Microsoft doesn't appear to have much ambition left in the tank. But if I had multi-billion dollar monopolies in desktop operating systems and office productivity suites, I might not venture too far from home, either.
Wow. Microsoft is nothing if not brazen. When you think of Microsoft you normally don't think of these words, at least not together, yet these words came from Microsoft's general counsel, Brad Smith, in response to Google's complaint that a Microsoft and Yahoo! tie up would be bad for the Internet:Microsoft is committed to openness, innovation, and the protection of privacy on the Internet.
Microsoft? Committed to openness? Microsoft has been committed to destroying openness over the years, and Brad Smith has played an integral role in that strategy, defying the US Justice Department and the world's consumer. I think highly of Brad, but I find this guile to be galling in the extreme.
Google is exactly right in calling out Microsoft's cheek:… Read more
That's a one word summary of Microsoft's statement Sunday rebutting Google's statement earlier in the day that said Microsoft's $44.6 billion bid for Yahoo could raise antitrust concerns.
"The combination of Microsoft and Yahoo will create a more competitive marketplace by establishing a compelling number two competitor for Internet search and online advertising," Microsoft lawyer Brad Smith said in a statement. "The alternative scenarios only lead to less competition on the Internet."
Smith argues that Google already has three-quarters of the paid search market and about … Read more
Google's top lawyer has penned a letter outlining a number of concerns it sees if Microsoft's bid for Yahoo goes through.
In the letter, "Yahoo and the future of the Internet," Google chief legal officer David Drummond says that Microsoft's offer "raises troubling questions" given the company's monopolistic past.
"This is about more than simply a financial transaction, one company taking over another," Drummond said. "It's about preserving the underlying principles of the Internet: openness and innovation.
Drummond warns that Microsoft could attempt the same things it did … Read more
In a test conducted with Chinese subjects, eye scanning on Google.cn was more focused in the upper left hand corner compared to Baidu despite the fact that both search engines have nearly identical page layouts. Baidu users also scrolled down the page more than the Google users, but clicked on less sponsored listings--less than 1 percent compared to 3 percent for Google. ...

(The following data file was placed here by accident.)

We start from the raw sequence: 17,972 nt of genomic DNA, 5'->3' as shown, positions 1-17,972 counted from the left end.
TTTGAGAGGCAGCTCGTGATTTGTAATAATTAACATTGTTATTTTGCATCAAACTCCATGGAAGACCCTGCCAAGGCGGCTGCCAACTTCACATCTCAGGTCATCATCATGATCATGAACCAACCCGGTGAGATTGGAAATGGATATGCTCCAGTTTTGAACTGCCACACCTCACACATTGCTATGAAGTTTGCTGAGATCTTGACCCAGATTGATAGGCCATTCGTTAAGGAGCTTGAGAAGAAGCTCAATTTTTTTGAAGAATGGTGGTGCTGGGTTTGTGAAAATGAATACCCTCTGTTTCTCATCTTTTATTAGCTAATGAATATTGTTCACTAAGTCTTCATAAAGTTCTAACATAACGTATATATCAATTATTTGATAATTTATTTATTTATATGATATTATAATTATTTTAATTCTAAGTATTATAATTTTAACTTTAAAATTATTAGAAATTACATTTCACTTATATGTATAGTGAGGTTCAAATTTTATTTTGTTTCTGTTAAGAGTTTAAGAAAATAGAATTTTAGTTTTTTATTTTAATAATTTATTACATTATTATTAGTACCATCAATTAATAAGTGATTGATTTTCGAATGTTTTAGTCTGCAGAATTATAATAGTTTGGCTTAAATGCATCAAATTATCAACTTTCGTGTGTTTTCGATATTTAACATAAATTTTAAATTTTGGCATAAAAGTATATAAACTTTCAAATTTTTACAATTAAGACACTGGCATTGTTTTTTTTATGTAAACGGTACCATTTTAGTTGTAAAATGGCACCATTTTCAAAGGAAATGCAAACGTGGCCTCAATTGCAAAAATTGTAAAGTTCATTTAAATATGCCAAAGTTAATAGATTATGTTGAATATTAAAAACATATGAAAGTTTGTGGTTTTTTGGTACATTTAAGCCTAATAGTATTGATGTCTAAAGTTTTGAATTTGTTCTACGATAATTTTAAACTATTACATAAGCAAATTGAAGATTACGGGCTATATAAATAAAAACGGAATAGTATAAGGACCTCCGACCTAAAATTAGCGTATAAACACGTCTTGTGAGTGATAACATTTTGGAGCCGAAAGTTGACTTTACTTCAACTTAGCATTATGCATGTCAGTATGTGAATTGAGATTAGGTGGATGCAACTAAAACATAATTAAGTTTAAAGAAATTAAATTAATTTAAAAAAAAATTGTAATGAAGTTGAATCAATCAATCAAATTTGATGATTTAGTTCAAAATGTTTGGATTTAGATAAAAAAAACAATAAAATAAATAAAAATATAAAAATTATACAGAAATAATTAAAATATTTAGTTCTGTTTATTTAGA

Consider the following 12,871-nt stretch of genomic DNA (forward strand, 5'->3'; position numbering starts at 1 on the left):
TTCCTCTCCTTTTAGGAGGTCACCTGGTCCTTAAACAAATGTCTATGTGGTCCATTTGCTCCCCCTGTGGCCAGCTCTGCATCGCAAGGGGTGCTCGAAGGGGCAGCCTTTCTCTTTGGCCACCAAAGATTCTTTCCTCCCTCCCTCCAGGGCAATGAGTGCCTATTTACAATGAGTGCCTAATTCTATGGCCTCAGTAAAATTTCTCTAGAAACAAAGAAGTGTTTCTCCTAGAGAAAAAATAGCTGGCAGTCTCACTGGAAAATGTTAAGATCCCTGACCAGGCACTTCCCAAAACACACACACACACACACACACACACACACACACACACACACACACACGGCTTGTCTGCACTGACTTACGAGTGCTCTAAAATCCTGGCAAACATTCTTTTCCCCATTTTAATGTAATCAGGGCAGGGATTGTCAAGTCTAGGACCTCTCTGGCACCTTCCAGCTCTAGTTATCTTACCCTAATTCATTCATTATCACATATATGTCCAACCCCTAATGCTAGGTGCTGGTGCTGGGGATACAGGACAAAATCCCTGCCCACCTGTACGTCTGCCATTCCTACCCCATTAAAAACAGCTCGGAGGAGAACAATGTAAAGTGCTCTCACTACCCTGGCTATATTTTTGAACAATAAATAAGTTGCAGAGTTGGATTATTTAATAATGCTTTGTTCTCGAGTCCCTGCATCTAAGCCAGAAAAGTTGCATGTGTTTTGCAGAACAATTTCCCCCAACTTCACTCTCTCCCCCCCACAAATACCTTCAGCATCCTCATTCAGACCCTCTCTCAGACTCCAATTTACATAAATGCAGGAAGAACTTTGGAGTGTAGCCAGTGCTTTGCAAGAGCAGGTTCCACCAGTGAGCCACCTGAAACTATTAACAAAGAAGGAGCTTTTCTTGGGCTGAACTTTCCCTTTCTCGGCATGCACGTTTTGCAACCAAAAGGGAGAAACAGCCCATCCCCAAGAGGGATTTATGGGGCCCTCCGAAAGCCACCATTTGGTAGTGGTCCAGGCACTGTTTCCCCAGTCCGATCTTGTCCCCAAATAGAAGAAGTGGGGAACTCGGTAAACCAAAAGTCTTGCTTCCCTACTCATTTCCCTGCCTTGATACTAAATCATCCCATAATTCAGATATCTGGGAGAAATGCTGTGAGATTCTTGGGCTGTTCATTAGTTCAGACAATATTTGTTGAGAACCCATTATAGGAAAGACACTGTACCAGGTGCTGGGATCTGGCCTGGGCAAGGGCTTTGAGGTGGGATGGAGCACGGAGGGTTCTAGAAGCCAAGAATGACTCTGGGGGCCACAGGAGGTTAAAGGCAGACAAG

On Baidu, … Read more
Microsoft's $44.6 billion bid to buy Yahoo is clearly a move to thwart rival Google from taking over the entire Internet, but such a deal also could give Microsoft a huge boost in the mobile market.
It's ridiculous to think that Microsoft would put together a deal of this magnitude for Yahoo's mobile assets alone. There are obviously other more pressing synergies and tie-ups between the companies. But the mobile piece of the story could be a nice added bonus that could pay huge dividends in the future.
Mobile is the next frontier for Internet companies. … Read more
Google has helped solved a problem that infects new social networks and applications--how to grow them, and fast.
Google on Friday released the Google Social Graph API, which will allows developers to write apps that can easily link up people on the Web. The API takes the publicly declared relationships about your accounts, on Twitter, MySpace.com, and so on, and then your friends and their accounts, and makes that information publicly accessible for new apps. So, when you join a new network built using the API, you won't have rebuild your social-network contact list.
Here's how Google … Read more
The term and concept of Microhoo can be dated back a couple of years now, but it looks to be much more of a reality today than it ever was. Thursday night, Microsoft sent a letter to Yahoo offering $31 per share in cash and stocks. This is more than 50 percent over the worth of the company relative to its Nasdaq trading price this week. The bid by Microsoft to buy Yahoo (it adds up to $44.6 billion) is surely a way for both companies to best do battle against Google, and such a move is ripe with … Read more
Just about everyone else on the Internet has written on the potential acquisition of Yahoo by Microsoft for $44.6 billion, but I thought that I would weigh in on what I think this might mean for search and Web services.
According to ComScore's search share numbers for December 2007, Google has 58.4 percent of the market share, with Yahoo and Microsoft trailing at 22.9 percent and 9.8 percent, respectively. If Microsoft and Yahoo combine forces and change nothing, that will put them at 32.7 percent to Google's 58.4 percent. While those numbers … Read more
It has only taken three years for Google to unseat Yahoo in search, become the online ad king, and get so big it prompts Microsoft to try to buy Yahoo.
Microsoft announced on Friday it has made an offer to acquire Yahoo for $44.6 billion. The news comes days after Yahoo said it would lay off 1,000 workers, saw its fourth-quarter profit fall, and gave lukewarm guidance for the current quarter. By comparison, Google on Thursday posted fourth-quarter revenue of $4.8 billion, up more than 50 percent, while profit rose 17 percent.
Google has been able to … Read more